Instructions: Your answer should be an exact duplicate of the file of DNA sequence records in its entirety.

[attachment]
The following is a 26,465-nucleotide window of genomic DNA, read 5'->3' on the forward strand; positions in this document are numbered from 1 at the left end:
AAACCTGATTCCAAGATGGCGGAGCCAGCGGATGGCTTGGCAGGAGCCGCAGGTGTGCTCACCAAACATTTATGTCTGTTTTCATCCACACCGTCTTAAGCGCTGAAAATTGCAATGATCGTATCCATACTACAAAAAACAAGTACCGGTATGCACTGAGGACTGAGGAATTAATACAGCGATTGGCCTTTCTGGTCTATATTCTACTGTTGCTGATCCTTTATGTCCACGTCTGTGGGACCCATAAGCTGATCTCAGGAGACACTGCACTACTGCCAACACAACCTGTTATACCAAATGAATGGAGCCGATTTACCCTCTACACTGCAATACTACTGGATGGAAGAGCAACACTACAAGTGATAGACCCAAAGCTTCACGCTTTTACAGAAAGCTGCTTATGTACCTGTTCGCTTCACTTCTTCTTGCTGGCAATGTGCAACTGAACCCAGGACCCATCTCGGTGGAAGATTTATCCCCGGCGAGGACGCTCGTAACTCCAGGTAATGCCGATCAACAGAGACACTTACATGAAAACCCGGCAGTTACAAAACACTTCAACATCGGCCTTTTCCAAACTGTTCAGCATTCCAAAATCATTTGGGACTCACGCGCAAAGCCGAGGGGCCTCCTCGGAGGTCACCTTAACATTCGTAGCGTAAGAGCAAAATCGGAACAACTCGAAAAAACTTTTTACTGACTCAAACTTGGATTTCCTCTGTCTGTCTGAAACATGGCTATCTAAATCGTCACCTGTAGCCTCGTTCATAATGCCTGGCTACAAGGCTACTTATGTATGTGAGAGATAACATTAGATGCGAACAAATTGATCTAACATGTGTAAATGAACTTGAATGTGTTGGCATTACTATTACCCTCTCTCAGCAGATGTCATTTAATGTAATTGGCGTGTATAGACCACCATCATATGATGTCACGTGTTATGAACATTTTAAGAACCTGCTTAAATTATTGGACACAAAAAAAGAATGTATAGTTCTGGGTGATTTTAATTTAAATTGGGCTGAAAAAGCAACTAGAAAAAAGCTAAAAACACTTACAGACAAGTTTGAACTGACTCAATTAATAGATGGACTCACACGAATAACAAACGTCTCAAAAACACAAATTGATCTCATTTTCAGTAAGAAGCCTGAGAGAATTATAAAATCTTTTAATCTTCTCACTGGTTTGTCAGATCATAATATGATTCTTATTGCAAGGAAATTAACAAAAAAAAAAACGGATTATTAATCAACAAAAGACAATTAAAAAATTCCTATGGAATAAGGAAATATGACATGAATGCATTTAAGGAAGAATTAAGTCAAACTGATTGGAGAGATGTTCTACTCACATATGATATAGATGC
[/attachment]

The following is a 26,465-nucleotide window of genomic DNA, read 5'->3' on the forward strand; positions in this document are numbered from 1 at the left end:
AAACCTGATTCCAAGATGGCGGAGCCAGCGGATGGCTTGGCAGGAGCCGCAGGTGTGCTCACCAAACATTTATGTCTGTTTTCATCCACACCGTCTTAAGCGCTGAAAATTGCAATGATCGTATCCATACTACAAAAAACAAGTACCGGTATGCACTGAGGACTGAGGAATTAATACAGCGATTGGCCTTTCTGGTCTATATTCTACTGTTGCTGATCCTTTATGTCCACGTCTGTGGGACCCATAAGCTGATCTCAGGAGACACTGCACTACTGCCAACACAACCTGTTATACCAAATGAATGGAGCCGATTTACCCTCTACACTGCAATACTACTGGATGGAAGAGCAACACTACAAGTGATAGACCCAAAGCTTCACGCTTTTACAGAAAGCTGCTTATGTACCTGTTCGCTTCACTTCTTCTTGCTGGCAATGTGCAACTGAACCCAGGACCCATCTCGGTGGAAGATTTATCCCCGGCGAGGACGCTCGTAACTCCAGGTAATGCCGATCAACAGAGACACTTACATGAAAACCCGGCAGTTACAAAACACTTCAACATCGGCCTTTTCCAAACTGTTCAGCATTCCAAAATCATTTGGGACTCACGCGCAAAGCCGAGGGGCCTCCTCGGAGGTCACCTTAACATTCGTAGCGTAAGAGCAAAATCGGAACAACTCGAAAAAACTTTTTACTGACTCAAACTTGGATTTCCTCTGTCTGTCTGAAACATGGCTATCTAAATCGTCACCTGTAGCCTCGTTCATAATGCCTGGCTACAAGGCTACTTATGTATGTGAGAGATAACATTAGATGCGAACAAATTGATCTAACATGTGTAAATGAACTTGAATGTGTTGGCATTACTATTACCCTCTCTCAGCAGATGTCATTTAATGTAATTGGCGTGTATAGACCACCATCATATGATGTCACGTGTTATGAACATTTTAAGAACCTGCTTAAATTATTGGACACAAAAAAAGAATGTATAGTTCTGGGTGATTTTAATTTAAATTGGGCTGAAAAAGCAACTAGAAAAAAGCTAAAAACACTTACAGACAAGTTTGAACTGACTCAATTAATAGATGGACTCACACGAATAACAAACGTCTCAAAAACACAAATTGATCTCATTTTCAGTAAGAAGCCTGAGAGAATTATAAAATCTTTTAATCTTCTCACTGGTTTGTCAGATCATAATATGATTCTTATTGCAAGGAAATTAACAAAAAAAAAAACGGATTATTAATCAACAAAAGACAATTAAAAAATTCCTATGGAATAAGGAAATATGACATGAATGCATTTAAGGAAGAATTAAGTCAAACTGATTGGAGAGATGTTCTACTCACATATGATATAGATGC